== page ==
Introducing scoped API keys

Update 2/14 (05:00 PM PST): This feature is now live! Login to your nuget account and expand the API Keys section to see the new experience.

Since last year, we have been working on several fronts to advance NuGet as a secure environment for package distribution. This post describes an experience that will allow you to have better control of API keys that you use to push packages. Please note that this experience is currently only available on our staging environment and will be deployed to Nuget.org once we have incorporated your feedback, as described below.

Feature summary

This feature will give you better control on your APIs as you can now:

We would love for you to try this feature and give us feedback!

Go to https://int.nugettest.org to try the feature. Since this is a staging environment, you might have to create a new account and push new packages to try out the feature. Also, to set API key and then to push packages, you have to use -Source option as specified below:

nuget.exe setApiKey [your API key] -Source https://int.nugettest.org/api/v2/package
nuget.exe push MyPackage.1.0.nupkg -Source https://int.nugettest.org/api/v2/package

Share your feedback with us via comments in the blog, filing a Github issue or sending an email to our team.

Why introduce the concept of scoped API keys?

We made some changes to API keys last year. We want to further that experience with the introduction of the concept of scopes for API keys that will allow you to have more fine-grained permissions. Today, NuGet offers a single API key for an account, and that approach has several drawbacks:

  • One API key to control all packages: With a single API key that is used to manage all packages, it becomes really difficult to securely share the key when multiple developers are involved with different packages, and share a publisher account. An example of an account where we see a lot of pain on this front is our own Microsoft account that we use to push hundreds of packages across many teams.
  • All permissions or none: Anyone with access to the API key has all permissions (publish, push and un-list) on the packages. This is often not desirable in a multiple developer/team environment.
  • Single point of failure: A single API key also means a single point of failure. If the key is compromised, all packages associated with the account could potentially be compromised. Refreshing the API key is the only way to plug the leak which results in an interruption to your CI/CD workflow. In addition, there may be cases when you want to revoke access to the API key for an individual (for example, when an employee leaves the organization). There isn’t a clean way to handle this today.

With scoped API keys, we have tried to address the problems stated above and at the same time, we have made sure that none of the existing workflows will break.

Create scoped API keys

You can now create multiple API keys based on your requirements. An API key can apply to one or more packages, have varying scopes that grant specific privileges, and have an expiration date associated with it.

overview

In the screenshot above, you can have an API key named ‘Contoso service CI’ that can be used to push packages for certain ‘Contoso.Service’ packages, and is valid for 365 days. This is a typical scenario where different teams within the same organization work on different packages and the members of the team are provided the key which grants them privileges only on the package they are working on. The expiration serves as a mechanism to prevent stale or forgotten keys.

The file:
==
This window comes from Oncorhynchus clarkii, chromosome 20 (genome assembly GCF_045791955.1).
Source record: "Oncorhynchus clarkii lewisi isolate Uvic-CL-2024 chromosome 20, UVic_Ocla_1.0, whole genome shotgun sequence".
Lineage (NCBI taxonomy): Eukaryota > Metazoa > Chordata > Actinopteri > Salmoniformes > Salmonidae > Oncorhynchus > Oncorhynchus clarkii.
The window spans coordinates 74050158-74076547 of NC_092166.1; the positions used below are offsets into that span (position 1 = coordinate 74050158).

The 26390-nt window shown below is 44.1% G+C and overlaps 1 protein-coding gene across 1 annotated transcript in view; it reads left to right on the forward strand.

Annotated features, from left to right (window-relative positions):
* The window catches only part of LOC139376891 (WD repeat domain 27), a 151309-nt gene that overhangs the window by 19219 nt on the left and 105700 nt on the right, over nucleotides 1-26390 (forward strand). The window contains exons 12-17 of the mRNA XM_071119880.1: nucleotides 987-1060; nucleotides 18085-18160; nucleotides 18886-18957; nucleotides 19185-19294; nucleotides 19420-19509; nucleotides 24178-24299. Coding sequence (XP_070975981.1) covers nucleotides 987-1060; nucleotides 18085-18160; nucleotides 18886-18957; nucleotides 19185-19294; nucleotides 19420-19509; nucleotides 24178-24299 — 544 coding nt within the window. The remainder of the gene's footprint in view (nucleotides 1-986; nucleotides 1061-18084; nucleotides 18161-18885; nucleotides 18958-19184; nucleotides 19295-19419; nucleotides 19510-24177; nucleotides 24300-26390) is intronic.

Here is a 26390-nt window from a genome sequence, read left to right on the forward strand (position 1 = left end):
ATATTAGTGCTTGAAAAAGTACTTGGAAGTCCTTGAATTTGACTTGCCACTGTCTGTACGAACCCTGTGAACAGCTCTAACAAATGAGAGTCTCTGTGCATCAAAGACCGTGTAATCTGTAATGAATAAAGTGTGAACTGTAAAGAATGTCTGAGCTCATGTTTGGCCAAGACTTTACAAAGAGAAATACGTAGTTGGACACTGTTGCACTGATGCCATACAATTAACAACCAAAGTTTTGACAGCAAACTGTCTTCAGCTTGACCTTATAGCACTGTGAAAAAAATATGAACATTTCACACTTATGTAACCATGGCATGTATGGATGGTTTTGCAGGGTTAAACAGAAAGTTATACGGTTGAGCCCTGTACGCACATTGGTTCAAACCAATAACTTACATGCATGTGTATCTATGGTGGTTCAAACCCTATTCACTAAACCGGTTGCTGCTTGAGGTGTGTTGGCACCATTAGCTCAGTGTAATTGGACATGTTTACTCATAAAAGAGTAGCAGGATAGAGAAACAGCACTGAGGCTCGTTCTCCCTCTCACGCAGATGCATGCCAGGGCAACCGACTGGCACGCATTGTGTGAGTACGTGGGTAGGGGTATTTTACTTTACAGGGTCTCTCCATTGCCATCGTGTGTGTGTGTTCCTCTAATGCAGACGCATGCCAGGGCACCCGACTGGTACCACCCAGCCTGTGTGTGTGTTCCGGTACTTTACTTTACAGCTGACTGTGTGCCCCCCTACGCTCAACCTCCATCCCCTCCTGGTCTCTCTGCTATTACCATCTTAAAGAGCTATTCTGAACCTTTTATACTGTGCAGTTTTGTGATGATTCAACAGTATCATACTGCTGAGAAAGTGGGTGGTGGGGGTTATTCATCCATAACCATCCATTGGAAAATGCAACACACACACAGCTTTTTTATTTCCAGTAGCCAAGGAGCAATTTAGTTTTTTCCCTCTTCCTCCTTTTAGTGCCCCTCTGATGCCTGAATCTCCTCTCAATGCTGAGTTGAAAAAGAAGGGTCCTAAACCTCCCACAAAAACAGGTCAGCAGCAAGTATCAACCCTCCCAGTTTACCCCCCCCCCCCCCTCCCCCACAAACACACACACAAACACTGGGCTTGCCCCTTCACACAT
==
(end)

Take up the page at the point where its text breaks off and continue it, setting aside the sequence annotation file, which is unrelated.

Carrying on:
Using glob patterns

If you are working on multiple packages and have a large list of packages to manage, you may choose to use globbing patterns to select multiple packages together. For example, if you wish to grant some key certain scopes on all packages whose ID starts with Fabrikam.Service, you could do so by specifying “fabrikam.service.*” in the Glob pattern text box.

Glob patterns

Using glob patterns to determine API key permissions will also apply to new packages matching the glob pattern. For example, if you try to push a new package named ‘Fabrikam.Service.Framework’, you can do so with the key you would have created in the above step, since the package matches the glob pattern “fabrikam.service*”

Obtain API keys securely

For security, a newly created key is never shown on the screen and is only available with the copy button. Similarly, it will not be accessible again after the page is refreshed.

Obtain API keys

Edit existing API keys

Another use case is being able to update the key permissions and scopes without changing the key itself. If you have a key with specific scope(s) for a single package, you may choose to apply the same scope(s) on one or many other packages.

Edit API keys

Refresh or delete existing API keys

The account owner can choose to refresh the key, in which case the permission (on packages), scope and expiry remain the same but a new key is issued making the old key unusable. This is helpful in dealing with stale keys or where there is any potential of an API key leakage.

Refresh API keys

You can also choose to delete these keys if they are not needed anymore. Deletion will remove the key and make it unusable.

FAQs

What happens to my old (legacy) API key?

Your old API key (legacy) continues to work and can work as long as you want it to work. However, as was the case before, these keys will be retired if they have not been used for more than 365 days to push a package. Refer to the blog post changes expiring to API keys for more details. You can no longer refresh this key. You need to delete the legacy key and create a new scoped key, instead.